Is Porsche Still a Sports Car Company?
30 Mai 2013 - Wall Street Journal
As Porsche maneuvers deeper into the markets for SUVs and sedans, it is racing to remind a new generation of drivers what gave the brand its original mystique—speed.
The brand has unnerved purists in recent years, first with the launch of its hulking Cayenne sport-utility vehicle, then a four-door sedan called the Panamera. Though the expansion has boosted the Volkswagen AG-owned car maker’s sales by nearly 50% over the past four years, the Cayenne and Panamera made up roughly three-quarters of its 143,000 vehicle sales last year.
Next year, Porsche takes yet another big step from its sports-car roots with a new compact SUV. Chief Executive Matthias Müller says it could add up to 75,000 to its annual sales—further eclipsing Porsche’s legendary 911, Boxster roadster and its hard-topped sibling, the Cayman. The company also is weighing developing a smaller version of the Panamera.
“If the sports cars get drowned out, they risk killing the golden goose,” says Mark Ritson, an associate professor of marketing at the University of Melbourne’s business school who has consulted for luxury brands. A happy Cayenne owner, Mr. Ritson counts himself as one of the thousands of decidedly nonsports-car drivers Porsche has lured with its model expansion. But the powerful SUV “is so far from a  Carrera, it is unbelievable,” he adds. “It is a big, fat people-mover.”
Porsche is turning to measures unusual for a car maker known for its minimalist marketing efforts to keep that adrenaline-pumping connection alive. It is returning to the 24 hours of Le Mans race next year and building “experience” centers in Shanghai, Atlanta and Los Angeles aimed at cultivating sports-car aficionados with on- and off-road test tracks and driving courses. It also has stepped up Porsche roadshow events.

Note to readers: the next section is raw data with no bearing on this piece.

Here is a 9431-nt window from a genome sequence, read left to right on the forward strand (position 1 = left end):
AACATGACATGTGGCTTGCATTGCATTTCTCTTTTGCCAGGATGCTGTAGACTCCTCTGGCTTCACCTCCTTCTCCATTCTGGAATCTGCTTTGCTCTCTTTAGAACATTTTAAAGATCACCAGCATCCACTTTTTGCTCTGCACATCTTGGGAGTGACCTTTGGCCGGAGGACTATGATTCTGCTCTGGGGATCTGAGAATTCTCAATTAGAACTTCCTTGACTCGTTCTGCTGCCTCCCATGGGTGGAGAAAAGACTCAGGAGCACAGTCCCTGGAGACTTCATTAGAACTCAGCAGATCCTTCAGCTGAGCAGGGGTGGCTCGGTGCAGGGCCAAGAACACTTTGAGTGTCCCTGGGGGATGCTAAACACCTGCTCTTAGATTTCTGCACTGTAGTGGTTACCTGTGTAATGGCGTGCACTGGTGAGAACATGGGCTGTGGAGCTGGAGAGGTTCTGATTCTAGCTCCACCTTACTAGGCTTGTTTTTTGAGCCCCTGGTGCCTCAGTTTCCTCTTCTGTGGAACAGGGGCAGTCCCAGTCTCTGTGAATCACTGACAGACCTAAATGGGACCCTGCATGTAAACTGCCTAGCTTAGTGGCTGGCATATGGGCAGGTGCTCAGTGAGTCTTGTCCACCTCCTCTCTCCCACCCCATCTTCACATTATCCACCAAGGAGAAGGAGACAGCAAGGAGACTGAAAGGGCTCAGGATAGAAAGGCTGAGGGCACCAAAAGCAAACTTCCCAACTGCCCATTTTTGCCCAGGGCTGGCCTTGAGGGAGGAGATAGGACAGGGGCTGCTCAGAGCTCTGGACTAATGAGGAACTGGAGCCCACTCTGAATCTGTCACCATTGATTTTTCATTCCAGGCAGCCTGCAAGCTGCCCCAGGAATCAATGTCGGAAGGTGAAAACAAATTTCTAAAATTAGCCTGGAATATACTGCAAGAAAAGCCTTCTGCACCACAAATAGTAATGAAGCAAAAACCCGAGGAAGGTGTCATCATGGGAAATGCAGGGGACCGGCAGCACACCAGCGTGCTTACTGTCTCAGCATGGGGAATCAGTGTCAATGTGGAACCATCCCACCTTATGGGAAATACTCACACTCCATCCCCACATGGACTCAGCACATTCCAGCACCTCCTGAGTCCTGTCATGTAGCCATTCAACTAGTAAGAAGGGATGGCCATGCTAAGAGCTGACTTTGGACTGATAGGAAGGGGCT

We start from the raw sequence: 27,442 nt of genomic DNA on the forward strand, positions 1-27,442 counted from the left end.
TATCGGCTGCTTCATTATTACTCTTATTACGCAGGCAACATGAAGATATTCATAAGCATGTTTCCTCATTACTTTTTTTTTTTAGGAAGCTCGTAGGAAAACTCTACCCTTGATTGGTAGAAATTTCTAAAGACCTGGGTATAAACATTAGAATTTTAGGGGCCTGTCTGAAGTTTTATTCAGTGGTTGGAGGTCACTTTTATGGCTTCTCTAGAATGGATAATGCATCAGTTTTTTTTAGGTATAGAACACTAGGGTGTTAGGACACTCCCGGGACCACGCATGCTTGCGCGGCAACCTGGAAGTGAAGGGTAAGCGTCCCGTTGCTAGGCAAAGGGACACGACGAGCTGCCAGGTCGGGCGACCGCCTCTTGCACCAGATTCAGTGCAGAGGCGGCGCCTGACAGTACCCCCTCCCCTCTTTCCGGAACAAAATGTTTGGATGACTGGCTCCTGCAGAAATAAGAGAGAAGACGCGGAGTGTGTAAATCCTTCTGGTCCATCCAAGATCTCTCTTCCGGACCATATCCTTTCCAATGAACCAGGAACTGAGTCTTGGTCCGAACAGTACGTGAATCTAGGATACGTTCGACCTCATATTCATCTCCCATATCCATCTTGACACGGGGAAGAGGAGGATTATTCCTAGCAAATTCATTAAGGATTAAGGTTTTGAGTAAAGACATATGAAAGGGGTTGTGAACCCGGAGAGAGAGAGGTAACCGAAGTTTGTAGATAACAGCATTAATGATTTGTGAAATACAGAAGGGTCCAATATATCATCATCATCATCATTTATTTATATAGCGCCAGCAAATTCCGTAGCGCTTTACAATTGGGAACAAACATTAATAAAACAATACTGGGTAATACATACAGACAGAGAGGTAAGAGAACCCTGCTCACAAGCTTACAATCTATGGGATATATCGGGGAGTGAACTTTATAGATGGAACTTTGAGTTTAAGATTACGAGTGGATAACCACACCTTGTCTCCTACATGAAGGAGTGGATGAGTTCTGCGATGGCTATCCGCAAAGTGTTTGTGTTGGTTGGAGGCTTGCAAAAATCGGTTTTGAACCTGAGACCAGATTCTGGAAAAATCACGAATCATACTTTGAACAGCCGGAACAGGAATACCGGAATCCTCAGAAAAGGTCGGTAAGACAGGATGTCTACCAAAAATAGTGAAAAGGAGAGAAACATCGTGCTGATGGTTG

“I’m convinced we have to do something to keep our brand image high, and these kinds of measures are helping do that,” said Mr. Müller in a recent interview at the company’s Stuttgart headquarters.
A longtime veteran of German luxury-car maker Audi and its parent Volkswagen, which completed a protracted takeover of Porsche last year, Mr. Muller has implemented many of the moves since becoming CEO in late 2010.
Porsche’s efforts underscore the tricky balancing act niche car makers face in leveraging their brands to fuel growth and finance ever-costlier technologies without diluting them in the process. Even as it pushes toward a target of 200,000 cars in annual sales by 2018, every Porsche that rolls off the company’s German assembly lines is custom-built to each buyer’s wishes, down to the stitching of its leather interior.